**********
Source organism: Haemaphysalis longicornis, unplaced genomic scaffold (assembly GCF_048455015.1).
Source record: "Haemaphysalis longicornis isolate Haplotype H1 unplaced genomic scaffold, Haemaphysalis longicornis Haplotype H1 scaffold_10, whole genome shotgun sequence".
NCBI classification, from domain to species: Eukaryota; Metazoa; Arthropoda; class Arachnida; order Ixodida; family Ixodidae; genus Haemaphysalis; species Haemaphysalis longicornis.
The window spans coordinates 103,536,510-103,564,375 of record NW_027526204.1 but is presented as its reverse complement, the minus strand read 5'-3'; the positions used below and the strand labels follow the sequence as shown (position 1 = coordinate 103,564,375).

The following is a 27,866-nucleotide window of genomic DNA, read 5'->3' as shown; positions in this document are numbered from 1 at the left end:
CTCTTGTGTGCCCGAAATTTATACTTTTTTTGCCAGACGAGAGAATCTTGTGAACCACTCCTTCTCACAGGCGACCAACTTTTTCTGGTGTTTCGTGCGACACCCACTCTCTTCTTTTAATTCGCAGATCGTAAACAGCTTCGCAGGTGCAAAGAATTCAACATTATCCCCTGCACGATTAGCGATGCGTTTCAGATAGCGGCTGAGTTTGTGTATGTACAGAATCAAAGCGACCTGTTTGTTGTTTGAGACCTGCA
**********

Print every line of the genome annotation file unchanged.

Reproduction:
Source organism: Haemaphysalis longicornis, unplaced genomic scaffold (assembly GCF_048455015.1).
Source record: "Haemaphysalis longicornis isolate Haplotype H1 unplaced genomic scaffold, Haemaphysalis longicornis Haplotype H1 scaffold_10, whole genome shotgun sequence".
NCBI classification, from domain to species: Eukaryota; Metazoa; Arthropoda; class Arachnida; order Ixodida; family Ixodidae; genus Haemaphysalis; species Haemaphysalis longicornis.
The window spans coordinates 103,536,510-103,564,375 of record NW_027526204.1 but is presented as its reverse complement, the minus strand read 5'-3'; the positions used below and the strand labels follow the sequence as shown (position 1 = coordinate 103,564,375).

The following is a 27,866-nucleotide window of genomic DNA, read 5'->3' as shown; positions in this document are numbered from 1 at the left end:
CTCTTGTGTGCCCGAAATTTATACTTTTTTTGCCAGACGAGAGAATCTTGTGAACCACTCCTTCTCACAGGCGACCAACTTTTTCTGGTGTTTCGTGCGACACCCACTCTCTTCTTTTAATTCGCAGATCGTAAACAGCTTCGCAGGTGCAAAGAATTCAACATTATCCCCTGCACGATTAGCGATGCGTTTCAGATAGCGGCTGAGTTTGTGTATGTACAGAATCAAAGCGACCTGTTTGTTGTTTGAGACCTGCA